As part of the deal, ESPN will pay $190 million annually, Fox Sports will pay $240 million per year and CBS will pay $10 million per year (for basketball only).
Big Ten member schools received $21.5 million in media payouts in 2015.
Illinois athletic director Josh Whitman said in March that the prospect of an increased media-rights deal was a big factor in Illinois giving Lovie Smith a school-record six-year contract that could pay the new football coach up to $29 million.
Last month, Whitman told IlliniInquirer.com that he was "optimistic" about the Big Ten's impending deal.
"I think it will be a lucrative relationship for us, probably more so than it has been even -- which is encouraging," Whitman said. "We're counting on that in some sense in the way that we've budgeted in future years."
The deal is a positive development for big-time college athletics. Some thought the media-rights market could hit a wall with more and more cable subscribers cutting the cord.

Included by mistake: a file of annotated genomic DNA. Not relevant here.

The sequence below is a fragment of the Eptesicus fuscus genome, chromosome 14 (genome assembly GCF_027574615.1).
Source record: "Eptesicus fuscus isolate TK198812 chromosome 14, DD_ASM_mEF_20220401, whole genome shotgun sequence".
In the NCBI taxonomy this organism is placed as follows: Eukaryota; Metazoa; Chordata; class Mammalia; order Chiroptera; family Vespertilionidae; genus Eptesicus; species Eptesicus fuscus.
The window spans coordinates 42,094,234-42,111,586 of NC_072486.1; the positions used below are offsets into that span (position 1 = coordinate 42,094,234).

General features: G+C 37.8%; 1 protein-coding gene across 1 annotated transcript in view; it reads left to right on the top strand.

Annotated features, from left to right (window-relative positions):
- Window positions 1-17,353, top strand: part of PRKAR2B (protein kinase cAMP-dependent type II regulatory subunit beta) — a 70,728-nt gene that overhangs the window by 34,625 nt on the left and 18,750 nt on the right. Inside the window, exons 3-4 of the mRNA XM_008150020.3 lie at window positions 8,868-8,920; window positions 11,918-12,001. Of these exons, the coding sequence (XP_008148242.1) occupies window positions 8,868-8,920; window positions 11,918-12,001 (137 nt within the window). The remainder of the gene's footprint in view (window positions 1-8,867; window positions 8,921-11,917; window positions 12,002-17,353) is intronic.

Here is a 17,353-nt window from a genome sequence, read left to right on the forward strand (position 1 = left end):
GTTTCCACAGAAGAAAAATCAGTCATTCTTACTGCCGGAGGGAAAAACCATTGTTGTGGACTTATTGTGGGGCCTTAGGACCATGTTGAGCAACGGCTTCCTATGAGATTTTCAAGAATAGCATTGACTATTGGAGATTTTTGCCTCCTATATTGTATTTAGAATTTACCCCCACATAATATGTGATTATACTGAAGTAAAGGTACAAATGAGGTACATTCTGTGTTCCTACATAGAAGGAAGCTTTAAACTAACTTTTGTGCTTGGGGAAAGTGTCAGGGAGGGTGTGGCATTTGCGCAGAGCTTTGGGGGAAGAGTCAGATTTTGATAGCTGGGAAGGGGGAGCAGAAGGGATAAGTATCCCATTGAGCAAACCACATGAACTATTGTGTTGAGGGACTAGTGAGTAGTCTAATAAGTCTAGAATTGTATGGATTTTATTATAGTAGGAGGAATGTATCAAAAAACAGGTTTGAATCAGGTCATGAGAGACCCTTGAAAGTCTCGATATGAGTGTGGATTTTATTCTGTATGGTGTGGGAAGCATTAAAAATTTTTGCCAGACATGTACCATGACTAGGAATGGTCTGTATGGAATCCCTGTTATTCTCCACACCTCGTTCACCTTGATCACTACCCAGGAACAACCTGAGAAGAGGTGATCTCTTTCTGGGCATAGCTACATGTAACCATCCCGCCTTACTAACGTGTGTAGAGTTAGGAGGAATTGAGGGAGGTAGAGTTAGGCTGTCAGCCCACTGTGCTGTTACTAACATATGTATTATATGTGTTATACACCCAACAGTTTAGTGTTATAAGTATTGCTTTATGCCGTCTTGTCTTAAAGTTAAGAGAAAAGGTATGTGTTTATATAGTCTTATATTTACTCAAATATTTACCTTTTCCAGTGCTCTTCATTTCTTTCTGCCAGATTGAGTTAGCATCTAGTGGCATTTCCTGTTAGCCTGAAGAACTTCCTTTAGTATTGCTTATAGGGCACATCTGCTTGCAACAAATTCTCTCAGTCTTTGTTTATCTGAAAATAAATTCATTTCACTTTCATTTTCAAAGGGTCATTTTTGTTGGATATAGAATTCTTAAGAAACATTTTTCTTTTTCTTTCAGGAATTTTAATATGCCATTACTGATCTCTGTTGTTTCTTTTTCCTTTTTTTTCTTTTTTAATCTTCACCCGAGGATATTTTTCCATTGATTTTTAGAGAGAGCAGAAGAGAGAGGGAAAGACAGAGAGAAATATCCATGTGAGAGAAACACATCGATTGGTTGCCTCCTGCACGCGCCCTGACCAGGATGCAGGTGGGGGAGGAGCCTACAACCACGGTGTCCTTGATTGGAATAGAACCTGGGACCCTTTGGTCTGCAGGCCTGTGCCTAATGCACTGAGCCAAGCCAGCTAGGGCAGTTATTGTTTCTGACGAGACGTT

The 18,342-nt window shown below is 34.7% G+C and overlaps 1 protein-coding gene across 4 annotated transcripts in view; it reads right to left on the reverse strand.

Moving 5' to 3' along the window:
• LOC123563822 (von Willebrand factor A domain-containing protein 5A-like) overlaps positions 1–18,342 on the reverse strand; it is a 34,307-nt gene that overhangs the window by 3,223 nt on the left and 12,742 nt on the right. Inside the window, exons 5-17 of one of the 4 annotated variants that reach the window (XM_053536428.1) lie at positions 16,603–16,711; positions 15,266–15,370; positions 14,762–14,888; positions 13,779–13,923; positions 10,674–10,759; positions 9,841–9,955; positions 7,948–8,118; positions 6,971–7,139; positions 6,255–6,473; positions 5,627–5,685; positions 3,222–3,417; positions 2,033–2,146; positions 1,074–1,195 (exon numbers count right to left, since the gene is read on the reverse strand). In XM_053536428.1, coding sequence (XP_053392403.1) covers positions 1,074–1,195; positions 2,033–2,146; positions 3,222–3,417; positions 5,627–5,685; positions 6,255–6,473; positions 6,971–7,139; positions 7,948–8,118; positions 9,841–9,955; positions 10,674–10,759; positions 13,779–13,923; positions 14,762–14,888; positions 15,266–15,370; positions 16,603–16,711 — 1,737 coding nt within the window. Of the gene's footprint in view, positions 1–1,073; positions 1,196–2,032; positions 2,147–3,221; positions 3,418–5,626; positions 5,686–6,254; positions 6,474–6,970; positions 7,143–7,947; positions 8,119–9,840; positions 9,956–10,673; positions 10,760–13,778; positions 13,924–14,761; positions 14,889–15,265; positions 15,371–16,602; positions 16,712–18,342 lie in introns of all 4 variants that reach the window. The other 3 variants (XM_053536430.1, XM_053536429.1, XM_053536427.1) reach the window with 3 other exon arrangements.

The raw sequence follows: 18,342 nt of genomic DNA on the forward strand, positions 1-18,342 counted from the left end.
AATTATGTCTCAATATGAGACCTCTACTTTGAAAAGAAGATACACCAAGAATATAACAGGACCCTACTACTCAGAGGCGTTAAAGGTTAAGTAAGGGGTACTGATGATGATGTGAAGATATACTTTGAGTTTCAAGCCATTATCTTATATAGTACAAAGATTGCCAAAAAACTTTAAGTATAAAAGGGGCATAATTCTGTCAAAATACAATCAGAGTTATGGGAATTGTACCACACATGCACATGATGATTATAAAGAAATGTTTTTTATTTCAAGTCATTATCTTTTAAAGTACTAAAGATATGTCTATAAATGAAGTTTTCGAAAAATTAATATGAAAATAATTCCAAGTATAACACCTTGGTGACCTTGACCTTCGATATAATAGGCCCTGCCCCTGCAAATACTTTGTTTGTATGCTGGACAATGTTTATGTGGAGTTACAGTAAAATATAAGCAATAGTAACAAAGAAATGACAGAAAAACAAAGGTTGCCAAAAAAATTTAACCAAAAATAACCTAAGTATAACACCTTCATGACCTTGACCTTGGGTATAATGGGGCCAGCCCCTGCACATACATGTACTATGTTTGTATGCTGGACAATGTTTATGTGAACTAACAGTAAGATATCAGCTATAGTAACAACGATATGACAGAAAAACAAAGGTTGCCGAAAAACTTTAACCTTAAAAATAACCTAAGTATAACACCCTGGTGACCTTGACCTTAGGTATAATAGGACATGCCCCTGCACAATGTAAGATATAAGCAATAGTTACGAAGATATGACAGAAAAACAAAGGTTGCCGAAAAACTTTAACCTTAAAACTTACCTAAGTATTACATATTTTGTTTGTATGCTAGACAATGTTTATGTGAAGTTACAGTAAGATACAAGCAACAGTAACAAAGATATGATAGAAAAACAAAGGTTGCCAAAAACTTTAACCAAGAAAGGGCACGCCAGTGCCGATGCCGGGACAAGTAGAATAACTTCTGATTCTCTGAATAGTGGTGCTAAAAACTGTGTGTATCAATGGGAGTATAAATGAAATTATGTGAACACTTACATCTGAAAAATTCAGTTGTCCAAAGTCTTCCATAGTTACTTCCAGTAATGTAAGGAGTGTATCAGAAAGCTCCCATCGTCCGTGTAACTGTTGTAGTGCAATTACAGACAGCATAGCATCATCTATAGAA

"The cord-cutting phenomenon is important, and it will have long-term ramifications on our business," Whitman said. "So I think one of the challenges in front of us is to continue to evolve the same way that people consume information has evolved. Figuring out ways to monetize that to sustain our business model will be important. The days of the old bundle where 100 percent of the people are paying for what two percent of the people watch is ultimately going to probably disappear. We need to be prepared to deal with that as it happens."